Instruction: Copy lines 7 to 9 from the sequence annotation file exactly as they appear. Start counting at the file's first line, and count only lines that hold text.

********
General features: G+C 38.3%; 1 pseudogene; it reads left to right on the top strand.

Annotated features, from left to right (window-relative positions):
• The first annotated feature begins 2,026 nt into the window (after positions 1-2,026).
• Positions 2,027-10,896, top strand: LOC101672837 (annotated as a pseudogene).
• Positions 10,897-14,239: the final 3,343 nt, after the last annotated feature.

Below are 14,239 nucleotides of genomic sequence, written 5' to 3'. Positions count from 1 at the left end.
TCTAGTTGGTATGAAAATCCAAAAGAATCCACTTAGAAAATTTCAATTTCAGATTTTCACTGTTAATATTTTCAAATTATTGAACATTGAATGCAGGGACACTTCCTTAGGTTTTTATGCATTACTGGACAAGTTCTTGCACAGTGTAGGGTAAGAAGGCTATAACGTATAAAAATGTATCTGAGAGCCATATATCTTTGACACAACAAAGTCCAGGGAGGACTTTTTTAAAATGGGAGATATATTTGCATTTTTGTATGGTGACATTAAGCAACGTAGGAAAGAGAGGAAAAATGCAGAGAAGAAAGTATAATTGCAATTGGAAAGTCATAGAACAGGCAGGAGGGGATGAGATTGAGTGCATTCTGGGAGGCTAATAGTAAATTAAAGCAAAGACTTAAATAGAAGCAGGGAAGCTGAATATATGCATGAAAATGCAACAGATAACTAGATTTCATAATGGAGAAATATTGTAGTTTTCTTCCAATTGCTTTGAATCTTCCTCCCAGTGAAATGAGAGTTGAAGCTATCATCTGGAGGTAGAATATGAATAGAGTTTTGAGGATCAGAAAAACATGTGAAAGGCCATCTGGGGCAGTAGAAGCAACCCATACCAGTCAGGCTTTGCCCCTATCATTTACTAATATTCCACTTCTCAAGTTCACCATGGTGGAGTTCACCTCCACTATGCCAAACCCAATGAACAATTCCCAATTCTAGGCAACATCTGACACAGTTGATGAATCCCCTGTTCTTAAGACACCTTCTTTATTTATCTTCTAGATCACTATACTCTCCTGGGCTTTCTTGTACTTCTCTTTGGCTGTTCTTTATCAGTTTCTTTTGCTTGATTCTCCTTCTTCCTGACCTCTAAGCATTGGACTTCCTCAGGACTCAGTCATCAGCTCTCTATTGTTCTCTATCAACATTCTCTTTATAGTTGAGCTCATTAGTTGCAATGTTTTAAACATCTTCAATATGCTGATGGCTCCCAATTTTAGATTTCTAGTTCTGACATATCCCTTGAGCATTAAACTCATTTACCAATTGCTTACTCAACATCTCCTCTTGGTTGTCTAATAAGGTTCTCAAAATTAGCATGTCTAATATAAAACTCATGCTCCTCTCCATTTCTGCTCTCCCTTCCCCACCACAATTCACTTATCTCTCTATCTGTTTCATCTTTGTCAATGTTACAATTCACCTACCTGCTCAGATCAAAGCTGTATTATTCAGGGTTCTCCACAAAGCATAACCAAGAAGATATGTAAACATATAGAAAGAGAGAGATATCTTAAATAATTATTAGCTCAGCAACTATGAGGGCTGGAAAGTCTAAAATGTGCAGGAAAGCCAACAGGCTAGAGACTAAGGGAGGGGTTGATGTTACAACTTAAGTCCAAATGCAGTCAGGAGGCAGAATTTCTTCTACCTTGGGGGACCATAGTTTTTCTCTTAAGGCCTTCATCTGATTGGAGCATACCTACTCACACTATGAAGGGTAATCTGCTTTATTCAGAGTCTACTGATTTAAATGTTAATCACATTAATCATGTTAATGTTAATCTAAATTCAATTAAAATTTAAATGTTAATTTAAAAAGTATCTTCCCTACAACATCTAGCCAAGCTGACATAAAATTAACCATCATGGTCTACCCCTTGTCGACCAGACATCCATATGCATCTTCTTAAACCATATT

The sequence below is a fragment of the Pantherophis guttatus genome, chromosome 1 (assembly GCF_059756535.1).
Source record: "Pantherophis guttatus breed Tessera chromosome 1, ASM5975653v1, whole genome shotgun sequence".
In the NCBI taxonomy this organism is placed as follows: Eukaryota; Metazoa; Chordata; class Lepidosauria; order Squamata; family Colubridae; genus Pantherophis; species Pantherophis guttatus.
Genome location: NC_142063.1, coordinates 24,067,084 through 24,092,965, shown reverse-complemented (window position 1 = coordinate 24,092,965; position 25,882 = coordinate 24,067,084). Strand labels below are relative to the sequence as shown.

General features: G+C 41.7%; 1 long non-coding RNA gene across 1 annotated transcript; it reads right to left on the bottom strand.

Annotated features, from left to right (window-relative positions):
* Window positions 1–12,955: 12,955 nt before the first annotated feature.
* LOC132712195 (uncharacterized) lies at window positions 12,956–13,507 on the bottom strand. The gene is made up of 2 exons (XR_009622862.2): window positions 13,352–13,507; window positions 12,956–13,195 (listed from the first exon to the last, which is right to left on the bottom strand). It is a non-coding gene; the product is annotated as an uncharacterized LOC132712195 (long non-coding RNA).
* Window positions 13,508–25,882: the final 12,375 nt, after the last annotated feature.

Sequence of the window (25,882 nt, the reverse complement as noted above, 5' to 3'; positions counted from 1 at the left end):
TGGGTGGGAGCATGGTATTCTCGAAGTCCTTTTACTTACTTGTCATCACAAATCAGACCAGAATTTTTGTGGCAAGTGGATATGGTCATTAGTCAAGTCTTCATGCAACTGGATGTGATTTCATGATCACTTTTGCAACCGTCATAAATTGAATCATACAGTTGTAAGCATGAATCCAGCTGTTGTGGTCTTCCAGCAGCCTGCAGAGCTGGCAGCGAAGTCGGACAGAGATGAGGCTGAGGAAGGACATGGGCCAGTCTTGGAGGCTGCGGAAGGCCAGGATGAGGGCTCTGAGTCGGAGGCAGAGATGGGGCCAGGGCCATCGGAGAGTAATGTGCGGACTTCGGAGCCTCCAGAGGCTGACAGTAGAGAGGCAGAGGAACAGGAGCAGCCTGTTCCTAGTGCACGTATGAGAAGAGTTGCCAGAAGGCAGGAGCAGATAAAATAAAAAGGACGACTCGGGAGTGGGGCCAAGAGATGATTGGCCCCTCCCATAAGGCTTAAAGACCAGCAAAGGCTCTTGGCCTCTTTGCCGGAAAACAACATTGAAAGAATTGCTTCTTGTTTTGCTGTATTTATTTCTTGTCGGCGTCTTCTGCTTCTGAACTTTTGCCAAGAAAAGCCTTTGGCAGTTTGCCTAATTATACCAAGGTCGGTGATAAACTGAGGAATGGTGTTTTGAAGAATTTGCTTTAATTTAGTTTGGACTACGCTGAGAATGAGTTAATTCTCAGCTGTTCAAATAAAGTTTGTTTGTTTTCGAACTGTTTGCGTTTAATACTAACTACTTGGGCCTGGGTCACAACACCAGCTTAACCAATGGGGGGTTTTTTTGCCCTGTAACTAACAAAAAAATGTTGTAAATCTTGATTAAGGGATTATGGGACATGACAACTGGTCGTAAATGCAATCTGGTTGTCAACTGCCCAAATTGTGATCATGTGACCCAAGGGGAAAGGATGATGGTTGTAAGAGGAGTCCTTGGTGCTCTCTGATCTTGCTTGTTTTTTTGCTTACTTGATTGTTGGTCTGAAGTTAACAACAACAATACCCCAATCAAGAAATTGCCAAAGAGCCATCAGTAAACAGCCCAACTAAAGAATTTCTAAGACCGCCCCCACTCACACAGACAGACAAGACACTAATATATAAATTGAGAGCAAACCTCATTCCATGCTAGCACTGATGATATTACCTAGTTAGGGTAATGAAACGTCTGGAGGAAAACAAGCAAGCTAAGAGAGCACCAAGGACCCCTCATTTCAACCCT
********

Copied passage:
TCTAGTTGGTATGAAAATCCAAAAGAATCCACTTAGAAAATTTCAATTTCAGATTTTCACTGTTAATATTTTCAAATTATTGAACATTGAATGCAGGGACACTTCCTTAGGTTTTTATGCATTACTGGACAAGTTCTTGCACAGTGTAGGGTAAGAAGGCTATAACGTATAAAAATGTATCTGAGAGCCATATATCTTTGACACAACAAAGTCCAGGGAGGACTTTTTTAAAATGGGAGATATATTTGCATTTTTGTATGGTGACATTAAGCAACGTAGGAAAGAGAGGAAAAATGCAGAGAAGAAAGTATAATTGCAATTGGAAAGTCATAGAACAGGCAGGAGGGGATGAGATTGAGTGCATTCTGGGAGGCTAATAGTAAATTAAAGCAAAGACTTAAATAGAAGCAGGGAAGCTGAATATATGCATGAAAATGCAACAGATAACTAGATTTCATAATGGAGAAATATTGTAGTTTTCTTCCAATTGCTTTGAATCTTCCTCCCAGTGAAATGAGAGTTGAAGCTATCATCTGGAGGTAGAATATGAATAGAGTTTTGAGGATCAGAAAAACATGTGAAAGGCCATCTGGGGCAGTAGAAGCAACCCATACCAGTCAGGCTTTGCCCCTATCATTTACTAATATTCCACTTCTCAAGTTCACCATGGTGGAGTTCACCTCCACTATGCCAAACCCAATGAACAATTCCCAATTCTAGGCAACATCTGACACAGTTGATGAATCCCCTGTTCTTAAGACACCTTCTTTATTTATCTTCTAGATCACTATACTCTCCTGGGCTTTCTTGTACTTCTCTTTGGCTGTTCTTTATCAGTTTCTTTTGCTTGATTCTCCTTCTTCCTGACCTCTAAGCATTGGACTTCCTCAGGACTCAGTCATCAGCTCTCTATTGTTCTCTATCAACATTCTCTTTATAGTTGAGCTCATTAGTTGCAATGTTTTAAACATCTTCAATATGCTGATGGCTCCCAATTTTAGATTTCTAGTTCTGACATATCCCTTGAGCATTAAACTCATTTACCAATTGCTTACTCAACATCTCCTCTTGGTTGTCTAATAAGGTTCTCAAAATTAGCATGTCTAATATAAAACTCATGCTCCTCTCCATTTCTGCTCTCCCTTCCCCACCACAATTCACTTATCTCTCTATCTGTTTCATCTTTGTCAATGTTACAATTCACCTACCTGCTCAGATCAAAGCTGTATTATTCAGGGTTCTCCACAAAGCATAACCAAGAAGATATGTAAACATATAGAAAGAGAGAGATATCTTAAATAATTATTAGCTCAGCAACTATGAGGGCTGGAAAGTCTAAAATGTGCAGGAAAGCCAACAGGCTAGAGACTAAGGGAGGGGTTGATGTTACAACTTAAGTCCAAATGCAGTCAGGAGGCAGAATTTCTTCTACCTTGGGGGACCATAGTTTTTCTCTTAAGGCCTTCATCTGATTGGAGCATACCTACTCACACTATGAAGGGTAATCTGCTTTATTCAGAGTCTACTGATTTAAATGTTAATCACATTAATCATGTTAATGTTAATCTAAATTCAATTAAAATTTAAATGTTAATTTAAAAAGTATCTTCCCTACAACATCTAGCCAAGCTGACATAAAATTAACCATCATGGTCTACCCCTTGTCGACCAGACATCCATATGCATCTTCTTAAACCATATT

The sequence below is a fragment of the Pantherophis guttatus genome, chromosome 1 (assembly GCF_059756535.1).
Source record: "Pantherophis guttatus breed Tessera chromosome 1, ASM5975653v1, whole genome shotgun sequence".